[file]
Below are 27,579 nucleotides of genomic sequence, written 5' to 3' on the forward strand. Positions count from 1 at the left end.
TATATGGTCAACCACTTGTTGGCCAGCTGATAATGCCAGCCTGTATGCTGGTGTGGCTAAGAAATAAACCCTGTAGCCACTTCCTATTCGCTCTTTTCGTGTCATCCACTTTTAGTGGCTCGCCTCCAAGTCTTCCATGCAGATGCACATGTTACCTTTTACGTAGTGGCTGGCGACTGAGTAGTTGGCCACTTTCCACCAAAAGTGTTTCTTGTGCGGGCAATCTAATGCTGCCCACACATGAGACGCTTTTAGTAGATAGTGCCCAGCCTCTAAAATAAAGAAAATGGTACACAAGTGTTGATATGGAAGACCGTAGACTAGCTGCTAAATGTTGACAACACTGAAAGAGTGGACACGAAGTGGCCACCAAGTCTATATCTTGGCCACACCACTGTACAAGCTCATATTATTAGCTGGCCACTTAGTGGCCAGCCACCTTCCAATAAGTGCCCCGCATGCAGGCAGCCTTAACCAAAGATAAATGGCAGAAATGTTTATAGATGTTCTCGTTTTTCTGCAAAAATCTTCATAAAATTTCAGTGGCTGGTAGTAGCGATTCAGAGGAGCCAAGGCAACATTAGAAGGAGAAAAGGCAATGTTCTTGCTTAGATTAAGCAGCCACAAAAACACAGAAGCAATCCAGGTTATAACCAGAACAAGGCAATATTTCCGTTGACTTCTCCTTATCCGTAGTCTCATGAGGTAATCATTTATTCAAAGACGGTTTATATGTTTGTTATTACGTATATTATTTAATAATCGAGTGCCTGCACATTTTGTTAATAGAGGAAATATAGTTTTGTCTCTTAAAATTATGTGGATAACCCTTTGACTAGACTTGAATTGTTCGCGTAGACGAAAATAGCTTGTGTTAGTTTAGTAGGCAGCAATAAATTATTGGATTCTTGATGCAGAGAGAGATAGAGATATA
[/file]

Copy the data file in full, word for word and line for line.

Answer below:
Below are 27,579 nucleotides of genomic sequence, written 5' to 3' on the forward strand. Positions count from 1 at the left end.
TATATGGTCAACCACTTGTTGGCCAGCTGATAATGCCAGCCTGTATGCTGGTGTGGCTAAGAAATAAACCCTGTAGCCACTTCCTATTCGCTCTTTTCGTGTCATCCACTTTTAGTGGCTCGCCTCCAAGTCTTCCATGCAGATGCACATGTTACCTTTTACGTAGTGGCTGGCGACTGAGTAGTTGGCCACTTTCCACCAAAAGTGTTTCTTGTGCGGGCAATCTAATGCTGCCCACACATGAGACGCTTTTAGTAGATAGTGCCCAGCCTCTAAAATAAAGAAAATGGTACACAAGTGTTGATATGGAAGACCGTAGACTAGCTGCTAAATGTTGACAACACTGAAAGAGTGGACACGAAGTGGCCACCAAGTCTATATCTTGGCCACACCACTGTACAAGCTCATATTATTAGCTGGCCACTTAGTGGCCAGCCACCTTCCAATAAGTGCCCCGCATGCAGGCAGCCTTAACCAAAGATAAATGGCAGAAATGTTTATAGATGTTCTCGTTTTTCTGCAAAAATCTTCATAAAATTTCAGTGGCTGGTAGTAGCGATTCAGAGGAGCCAAGGCAACATTAGAAGGAGAAAAGGCAATGTTCTTGCTTAGATTAAGCAGCCACAAAAACACAGAAGCAATCCAGGTTATAACCAGAACAAGGCAATATTTCCGTTGACTTCTCCTTATCCGTAGTCTCATGAGGTAATCATTTATTCAAAGACGGTTTATATGTTTGTTATTACGTATATTATTTAATAATCGAGTGCCTGCACATTTTGTTAATAGAGGAAATATAGTTTTGTCTCTTAAAATTATGTGGATAACCCTTTGACTAGACTTGAATTGTTCGCGTAGACGAAAATAGCTTGTGTTAGTTTAGTAGGCAGCAATAAATTATTGGATTCTTGATGCAGAGAGAGATAGAGATATA